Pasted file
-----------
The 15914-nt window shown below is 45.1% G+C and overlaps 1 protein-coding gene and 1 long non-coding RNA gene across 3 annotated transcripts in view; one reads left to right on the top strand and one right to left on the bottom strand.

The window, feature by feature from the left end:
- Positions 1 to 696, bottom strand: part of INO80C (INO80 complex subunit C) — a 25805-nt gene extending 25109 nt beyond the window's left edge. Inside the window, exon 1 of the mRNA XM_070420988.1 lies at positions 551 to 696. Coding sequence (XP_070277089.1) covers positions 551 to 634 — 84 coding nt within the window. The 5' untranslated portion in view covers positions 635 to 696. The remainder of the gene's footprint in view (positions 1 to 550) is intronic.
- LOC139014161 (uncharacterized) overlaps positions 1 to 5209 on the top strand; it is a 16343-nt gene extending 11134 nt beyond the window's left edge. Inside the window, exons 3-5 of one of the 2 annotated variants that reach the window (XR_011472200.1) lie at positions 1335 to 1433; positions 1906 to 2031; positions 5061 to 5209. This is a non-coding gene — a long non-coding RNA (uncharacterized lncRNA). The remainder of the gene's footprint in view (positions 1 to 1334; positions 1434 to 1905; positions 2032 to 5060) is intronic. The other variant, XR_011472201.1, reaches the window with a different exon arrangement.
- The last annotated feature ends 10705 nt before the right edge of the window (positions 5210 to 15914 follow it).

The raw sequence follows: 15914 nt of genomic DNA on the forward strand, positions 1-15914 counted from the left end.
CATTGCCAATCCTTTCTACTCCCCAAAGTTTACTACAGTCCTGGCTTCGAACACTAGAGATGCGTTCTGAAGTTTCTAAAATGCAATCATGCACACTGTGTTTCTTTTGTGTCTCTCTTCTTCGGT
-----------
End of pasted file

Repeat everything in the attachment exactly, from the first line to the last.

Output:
The 15914-nt window shown below is 45.1% G+C and overlaps 1 protein-coding gene and 1 long non-coding RNA gene across 3 annotated transcripts in view; one reads left to right on the top strand and one right to left on the bottom strand.

The window, feature by feature from the left end:
- Positions 1 to 696, bottom strand: part of INO80C (INO80 complex subunit C) — a 25805-nt gene extending 25109 nt beyond the window's left edge. Inside the window, exon 1 of the mRNA XM_070420988.1 lies at positions 551 to 696. Coding sequence (XP_070277089.1) covers positions 551 to 634 — 84 coding nt within the window. The 5' untranslated portion in view covers positions 635 to 696. The remainder of the gene's footprint in view (positions 1 to 550) is intronic.
- LOC139014161 (uncharacterized) overlaps positions 1 to 5209 on the top strand; it is a 16343-nt gene extending 11134 nt beyond the window's left edge. Inside the window, exons 3-5 of one of the 2 annotated variants that reach the window (XR_011472200.1) lie at positions 1335 to 1433; positions 1906 to 2031; positions 5061 to 5209. This is a non-coding gene — a long non-coding RNA (uncharacterized lncRNA). The remainder of the gene's footprint in view (positions 1 to 1334; positions 1434 to 1905; positions 2032 to 5060) is intronic. The other variant, XR_011472201.1, reaches the window with a different exon arrangement.
- The last annotated feature ends 10705 nt before the right edge of the window (positions 5210 to 15914 follow it).

The raw sequence follows: 15914 nt of genomic DNA on the forward strand, positions 1-15914 counted from the left end.
CATTGCCAATCCTTTCTACTCCCCAAAGTTTACTACAGTCCTGGCTTCGAACACTAGAGATGCGTTCTGAAGTTTCTAAAATGCAATCATGCACACTGTGTTTCTTTTGTGTCTCTCTTCTTCGGT